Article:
Still, this isn't exactly the same thing, and you've convinced me: what's going on with video game glitches is indeed something new. "What a computer program makes is not really what its creator has made" is an eloquent way of putting it.
posted by yankeefog at 7:27 AM on October 21, 2013


You could even say that the long-lost DJ art of scratching is a deliberately induced glitch.

You could... Christian Marclay pretty much invneted turntablism/scratching, and released Album Without a Cover (an LP was intentionally supposed to be damaged and dusty).

Allegedly the first example of glitch art was by Islamic artists making "intentional mistakes" in geometrically repeating tiles.

But anyway, glitch art/music basically relies on there being an underlying, "hidden" pattern which can be revealed by introducing errors.


The Asethetics of Failure
posted by Foosnark at 7:30 AM on October 21, 2013 [1 favorite]


I love that there's a vibrant No Wave scene in gaming now. It's exactly what we need.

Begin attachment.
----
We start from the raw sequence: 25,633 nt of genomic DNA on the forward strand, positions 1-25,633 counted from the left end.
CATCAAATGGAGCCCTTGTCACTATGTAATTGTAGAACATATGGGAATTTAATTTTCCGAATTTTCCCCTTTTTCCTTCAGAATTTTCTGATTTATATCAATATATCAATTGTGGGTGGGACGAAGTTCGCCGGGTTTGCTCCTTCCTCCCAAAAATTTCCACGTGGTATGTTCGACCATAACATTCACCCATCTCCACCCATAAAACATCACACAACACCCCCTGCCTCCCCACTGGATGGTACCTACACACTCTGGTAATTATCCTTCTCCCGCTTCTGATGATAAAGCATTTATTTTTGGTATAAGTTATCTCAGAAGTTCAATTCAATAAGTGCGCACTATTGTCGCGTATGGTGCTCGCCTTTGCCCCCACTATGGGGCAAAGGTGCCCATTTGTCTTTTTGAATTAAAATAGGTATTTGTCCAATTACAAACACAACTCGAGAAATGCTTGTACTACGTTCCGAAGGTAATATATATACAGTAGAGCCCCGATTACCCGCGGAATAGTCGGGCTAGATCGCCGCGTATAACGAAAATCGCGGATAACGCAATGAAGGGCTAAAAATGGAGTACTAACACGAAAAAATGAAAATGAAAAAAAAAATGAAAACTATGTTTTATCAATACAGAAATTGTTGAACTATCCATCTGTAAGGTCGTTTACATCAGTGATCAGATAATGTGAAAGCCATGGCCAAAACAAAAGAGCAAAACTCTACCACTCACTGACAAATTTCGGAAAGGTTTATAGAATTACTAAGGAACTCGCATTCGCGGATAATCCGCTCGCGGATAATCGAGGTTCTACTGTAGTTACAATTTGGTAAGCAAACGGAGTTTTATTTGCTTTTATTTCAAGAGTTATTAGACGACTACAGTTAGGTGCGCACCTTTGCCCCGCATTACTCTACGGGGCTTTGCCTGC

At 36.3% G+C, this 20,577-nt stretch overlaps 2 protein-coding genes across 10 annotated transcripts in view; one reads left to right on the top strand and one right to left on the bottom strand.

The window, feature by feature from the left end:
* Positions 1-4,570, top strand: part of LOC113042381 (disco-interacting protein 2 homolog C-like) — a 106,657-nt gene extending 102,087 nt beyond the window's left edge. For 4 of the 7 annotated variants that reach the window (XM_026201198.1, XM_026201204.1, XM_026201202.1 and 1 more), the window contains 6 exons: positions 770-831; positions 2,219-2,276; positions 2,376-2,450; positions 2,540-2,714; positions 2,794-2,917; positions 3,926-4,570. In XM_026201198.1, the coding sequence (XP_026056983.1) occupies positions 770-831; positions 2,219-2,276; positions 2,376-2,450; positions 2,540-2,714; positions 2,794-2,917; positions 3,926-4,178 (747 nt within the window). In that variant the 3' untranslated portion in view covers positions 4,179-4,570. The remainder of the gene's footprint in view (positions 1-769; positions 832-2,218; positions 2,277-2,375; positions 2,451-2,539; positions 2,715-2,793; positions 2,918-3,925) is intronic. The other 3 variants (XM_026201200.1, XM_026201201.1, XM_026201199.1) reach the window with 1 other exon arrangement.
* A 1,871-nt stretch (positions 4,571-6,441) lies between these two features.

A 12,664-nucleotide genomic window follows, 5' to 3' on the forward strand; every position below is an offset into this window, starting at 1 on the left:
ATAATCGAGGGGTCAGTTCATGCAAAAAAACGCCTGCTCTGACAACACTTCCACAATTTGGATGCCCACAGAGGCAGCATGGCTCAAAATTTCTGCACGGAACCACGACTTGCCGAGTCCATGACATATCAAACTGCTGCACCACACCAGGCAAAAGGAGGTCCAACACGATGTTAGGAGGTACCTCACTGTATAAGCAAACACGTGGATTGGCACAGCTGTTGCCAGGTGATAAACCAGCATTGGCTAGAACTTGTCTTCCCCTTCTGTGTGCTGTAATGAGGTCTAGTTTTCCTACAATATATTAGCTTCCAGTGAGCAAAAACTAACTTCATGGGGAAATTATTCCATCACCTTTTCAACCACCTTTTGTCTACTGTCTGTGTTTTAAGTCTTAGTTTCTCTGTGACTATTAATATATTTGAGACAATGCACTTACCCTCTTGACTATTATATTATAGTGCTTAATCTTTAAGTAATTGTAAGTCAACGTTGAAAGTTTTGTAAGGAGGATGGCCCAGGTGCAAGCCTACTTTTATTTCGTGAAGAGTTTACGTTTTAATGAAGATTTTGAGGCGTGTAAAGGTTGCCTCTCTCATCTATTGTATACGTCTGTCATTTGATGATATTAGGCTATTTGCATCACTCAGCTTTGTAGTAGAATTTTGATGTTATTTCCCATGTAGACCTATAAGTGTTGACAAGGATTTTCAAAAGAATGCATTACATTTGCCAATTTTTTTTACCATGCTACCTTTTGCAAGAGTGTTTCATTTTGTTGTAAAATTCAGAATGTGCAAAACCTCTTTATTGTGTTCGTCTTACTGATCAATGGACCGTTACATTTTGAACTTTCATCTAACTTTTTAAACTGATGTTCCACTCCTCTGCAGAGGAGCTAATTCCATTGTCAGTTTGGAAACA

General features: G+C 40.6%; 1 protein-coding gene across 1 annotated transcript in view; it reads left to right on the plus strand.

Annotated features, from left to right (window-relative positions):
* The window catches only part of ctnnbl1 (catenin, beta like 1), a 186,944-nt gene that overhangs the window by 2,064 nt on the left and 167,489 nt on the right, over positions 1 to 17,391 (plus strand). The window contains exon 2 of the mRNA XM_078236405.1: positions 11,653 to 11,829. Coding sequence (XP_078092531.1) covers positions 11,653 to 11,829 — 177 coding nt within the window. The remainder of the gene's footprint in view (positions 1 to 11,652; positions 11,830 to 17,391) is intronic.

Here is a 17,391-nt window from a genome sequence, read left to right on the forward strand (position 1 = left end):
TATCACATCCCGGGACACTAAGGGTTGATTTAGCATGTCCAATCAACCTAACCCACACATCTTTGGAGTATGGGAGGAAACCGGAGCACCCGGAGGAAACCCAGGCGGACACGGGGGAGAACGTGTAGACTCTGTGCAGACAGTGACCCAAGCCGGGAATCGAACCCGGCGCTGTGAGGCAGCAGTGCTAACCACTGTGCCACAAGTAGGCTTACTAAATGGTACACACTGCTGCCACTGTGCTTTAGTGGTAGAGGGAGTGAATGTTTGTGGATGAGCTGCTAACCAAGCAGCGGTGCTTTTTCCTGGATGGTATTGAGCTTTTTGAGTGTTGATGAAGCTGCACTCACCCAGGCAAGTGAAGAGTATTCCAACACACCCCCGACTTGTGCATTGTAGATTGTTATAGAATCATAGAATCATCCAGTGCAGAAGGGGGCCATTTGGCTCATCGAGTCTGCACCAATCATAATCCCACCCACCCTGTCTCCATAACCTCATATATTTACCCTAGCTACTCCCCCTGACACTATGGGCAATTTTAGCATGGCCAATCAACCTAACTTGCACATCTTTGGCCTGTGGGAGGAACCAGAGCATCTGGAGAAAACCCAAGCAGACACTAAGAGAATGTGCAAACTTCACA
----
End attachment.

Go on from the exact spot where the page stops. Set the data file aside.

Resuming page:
posted by naju at 7:53 AM on October 21, 2013 [1 favorite]


Allegedly the first example of glitch art was by Islamic artists

It is still a tradition in Turkey to deliberately get a stitch wrong in every hand-made rug, but the point there is that perfection is for Allah alone. I think the tile business may be motivated by the same tradition.
posted by Mister_A at 8:10 AM on October 21, 2013


It's also a handy excuse when you screw up at work.
posted by rifflesby at 8:11 AM on October 21, 2013 [5 favorites]


Yeah, "It's for Allah, bro!"

Anyway, Grand Wizard Theodore disputes the claim that Christian Marclay invented scratching.
posted by Mister_A at 8:13 AM on October 21, 2013


You could also think of, say, Tristram Shandy as a sort of glitch novel.
posted by Casuistry at 8:26 AM on October 21, 2013


I've never read that, curse my extensive education in the basic sciences!
posted by Mister_A at 8:37 AM on October 21, 2013